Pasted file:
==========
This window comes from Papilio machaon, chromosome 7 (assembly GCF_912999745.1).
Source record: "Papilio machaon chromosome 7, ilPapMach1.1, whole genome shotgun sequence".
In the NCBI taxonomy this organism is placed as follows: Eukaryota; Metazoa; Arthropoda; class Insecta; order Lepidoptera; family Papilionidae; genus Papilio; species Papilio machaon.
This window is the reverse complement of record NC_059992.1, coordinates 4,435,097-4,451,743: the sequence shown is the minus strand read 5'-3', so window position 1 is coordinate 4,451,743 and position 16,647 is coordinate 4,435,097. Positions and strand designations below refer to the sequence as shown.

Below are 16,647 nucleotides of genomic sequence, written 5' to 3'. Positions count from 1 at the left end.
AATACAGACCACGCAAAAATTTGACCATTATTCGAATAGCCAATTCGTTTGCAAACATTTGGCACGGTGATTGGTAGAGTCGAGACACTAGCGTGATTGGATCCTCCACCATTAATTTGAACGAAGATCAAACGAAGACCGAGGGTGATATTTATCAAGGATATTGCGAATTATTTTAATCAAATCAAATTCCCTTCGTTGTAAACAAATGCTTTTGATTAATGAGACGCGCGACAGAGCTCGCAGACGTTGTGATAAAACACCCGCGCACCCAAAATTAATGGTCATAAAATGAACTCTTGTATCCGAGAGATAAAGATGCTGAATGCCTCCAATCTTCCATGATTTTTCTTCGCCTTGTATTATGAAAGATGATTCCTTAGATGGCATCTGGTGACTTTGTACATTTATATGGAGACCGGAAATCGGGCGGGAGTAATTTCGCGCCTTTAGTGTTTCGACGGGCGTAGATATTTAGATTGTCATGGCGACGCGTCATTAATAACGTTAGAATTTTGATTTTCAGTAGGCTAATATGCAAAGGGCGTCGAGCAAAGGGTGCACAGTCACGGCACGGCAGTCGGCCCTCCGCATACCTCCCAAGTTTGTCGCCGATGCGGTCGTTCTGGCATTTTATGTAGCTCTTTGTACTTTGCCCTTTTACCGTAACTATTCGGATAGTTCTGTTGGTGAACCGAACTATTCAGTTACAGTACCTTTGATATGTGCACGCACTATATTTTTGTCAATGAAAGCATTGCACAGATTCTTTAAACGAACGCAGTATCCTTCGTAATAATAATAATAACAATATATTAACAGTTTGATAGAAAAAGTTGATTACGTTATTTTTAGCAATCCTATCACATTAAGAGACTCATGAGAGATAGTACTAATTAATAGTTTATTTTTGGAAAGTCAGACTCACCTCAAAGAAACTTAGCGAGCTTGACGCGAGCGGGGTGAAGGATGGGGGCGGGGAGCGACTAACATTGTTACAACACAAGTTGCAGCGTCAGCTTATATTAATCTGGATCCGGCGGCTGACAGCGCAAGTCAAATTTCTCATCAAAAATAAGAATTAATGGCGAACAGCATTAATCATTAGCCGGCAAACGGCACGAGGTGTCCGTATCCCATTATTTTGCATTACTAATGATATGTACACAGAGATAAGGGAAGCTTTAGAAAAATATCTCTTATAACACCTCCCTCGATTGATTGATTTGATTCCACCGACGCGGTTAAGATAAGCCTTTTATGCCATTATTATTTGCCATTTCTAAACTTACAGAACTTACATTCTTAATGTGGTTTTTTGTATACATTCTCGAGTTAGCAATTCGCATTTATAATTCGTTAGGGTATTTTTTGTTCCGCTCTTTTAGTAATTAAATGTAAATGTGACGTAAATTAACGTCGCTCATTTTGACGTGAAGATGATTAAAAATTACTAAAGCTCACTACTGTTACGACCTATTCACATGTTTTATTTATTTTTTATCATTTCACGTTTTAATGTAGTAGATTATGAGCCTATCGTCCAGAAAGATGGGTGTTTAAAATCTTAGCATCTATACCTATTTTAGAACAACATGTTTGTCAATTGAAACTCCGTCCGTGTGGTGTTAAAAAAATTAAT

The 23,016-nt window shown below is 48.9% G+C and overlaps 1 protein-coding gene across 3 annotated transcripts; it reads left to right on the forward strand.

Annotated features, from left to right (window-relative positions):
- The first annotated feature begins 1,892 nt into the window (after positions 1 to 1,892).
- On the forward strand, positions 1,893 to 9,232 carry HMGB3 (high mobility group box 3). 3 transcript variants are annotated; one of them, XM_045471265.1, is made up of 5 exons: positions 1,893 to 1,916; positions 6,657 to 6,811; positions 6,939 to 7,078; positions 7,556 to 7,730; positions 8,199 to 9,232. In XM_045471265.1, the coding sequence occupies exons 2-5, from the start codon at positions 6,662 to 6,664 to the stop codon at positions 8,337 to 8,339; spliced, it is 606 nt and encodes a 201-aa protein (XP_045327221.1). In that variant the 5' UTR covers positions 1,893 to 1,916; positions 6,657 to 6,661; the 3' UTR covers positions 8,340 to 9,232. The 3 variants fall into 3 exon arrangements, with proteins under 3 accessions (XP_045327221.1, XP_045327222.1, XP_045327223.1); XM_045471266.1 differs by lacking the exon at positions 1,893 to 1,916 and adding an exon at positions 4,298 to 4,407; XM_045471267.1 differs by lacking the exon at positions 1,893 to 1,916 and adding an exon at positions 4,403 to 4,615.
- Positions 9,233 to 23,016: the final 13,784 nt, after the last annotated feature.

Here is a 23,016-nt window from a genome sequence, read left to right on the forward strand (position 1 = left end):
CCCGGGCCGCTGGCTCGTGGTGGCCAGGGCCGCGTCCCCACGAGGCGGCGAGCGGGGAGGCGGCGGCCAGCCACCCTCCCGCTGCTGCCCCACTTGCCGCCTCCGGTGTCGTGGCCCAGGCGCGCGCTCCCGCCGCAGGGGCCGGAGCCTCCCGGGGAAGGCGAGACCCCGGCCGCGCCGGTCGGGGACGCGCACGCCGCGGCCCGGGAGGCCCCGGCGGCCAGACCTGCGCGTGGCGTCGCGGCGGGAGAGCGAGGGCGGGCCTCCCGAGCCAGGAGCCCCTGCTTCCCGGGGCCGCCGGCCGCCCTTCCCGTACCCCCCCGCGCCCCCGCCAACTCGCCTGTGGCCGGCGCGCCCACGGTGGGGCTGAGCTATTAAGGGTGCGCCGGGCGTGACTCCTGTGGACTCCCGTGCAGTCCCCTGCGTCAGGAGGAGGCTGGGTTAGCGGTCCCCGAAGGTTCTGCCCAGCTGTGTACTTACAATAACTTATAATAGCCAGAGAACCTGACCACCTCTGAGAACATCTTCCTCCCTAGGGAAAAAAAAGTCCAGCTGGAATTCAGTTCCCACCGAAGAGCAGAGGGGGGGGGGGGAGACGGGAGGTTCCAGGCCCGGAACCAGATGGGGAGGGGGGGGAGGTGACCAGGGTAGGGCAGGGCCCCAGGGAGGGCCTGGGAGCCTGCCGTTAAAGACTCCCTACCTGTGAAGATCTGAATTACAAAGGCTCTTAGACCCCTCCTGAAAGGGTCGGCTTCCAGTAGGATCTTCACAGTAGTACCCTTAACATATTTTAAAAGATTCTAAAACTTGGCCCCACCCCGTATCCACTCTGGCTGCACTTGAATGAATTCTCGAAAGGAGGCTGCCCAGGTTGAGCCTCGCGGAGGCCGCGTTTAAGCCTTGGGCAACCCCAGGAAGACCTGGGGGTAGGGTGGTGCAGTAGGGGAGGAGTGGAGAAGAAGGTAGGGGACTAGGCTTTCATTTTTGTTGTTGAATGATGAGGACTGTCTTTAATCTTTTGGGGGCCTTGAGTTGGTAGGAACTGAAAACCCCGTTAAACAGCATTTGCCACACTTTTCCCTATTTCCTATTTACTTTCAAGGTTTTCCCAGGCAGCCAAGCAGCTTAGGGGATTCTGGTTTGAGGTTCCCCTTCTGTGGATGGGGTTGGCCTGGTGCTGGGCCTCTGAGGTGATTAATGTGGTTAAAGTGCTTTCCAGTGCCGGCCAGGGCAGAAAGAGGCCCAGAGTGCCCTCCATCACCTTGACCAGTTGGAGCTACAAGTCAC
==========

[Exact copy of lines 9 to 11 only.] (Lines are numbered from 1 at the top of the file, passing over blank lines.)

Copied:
- The first annotated feature begins 1,892 nt into the window (after positions 1 to 1,892).
- On the forward strand, positions 1,893 to 9,232 carry HMGB3 (high mobility group box 3). 3 transcript variants are annotated; one of them, XM_045471265.1, is made up of 5 exons: positions 1,893 to 1,916; positions 6,657 to 6,811; positions 6,939 to 7,078; positions 7,556 to 7,730; positions 8,199 to 9,232. In XM_045471265.1, the coding sequence occupies exons 2-5, from the start codon at positions 6,662 to 6,664 to the stop codon at positions 8,337 to 8,339; spliced, it is 606 nt and encodes a 201-aa protein (XP_045327221.1). In that variant the 5' UTR covers positions 1,893 to 1,916; positions 6,657 to 6,661; the 3' UTR covers positions 8,340 to 9,232. The 3 variants fall into 3 exon arrangements, with proteins under 3 accessions (XP_045327221.1, XP_045327222.1, XP_045327223.1); XM_045471266.1 differs by lacking the exon at positions 1,893 to 1,916 and adding an exon at positions 4,298 to 4,407; XM_045471267.1 differs by lacking the exon at positions 1,893 to 1,916 and adding an exon at positions 4,403 to 4,615.
- Positions 9,233 to 23,016: the final 13,784 nt, after the last annotated feature.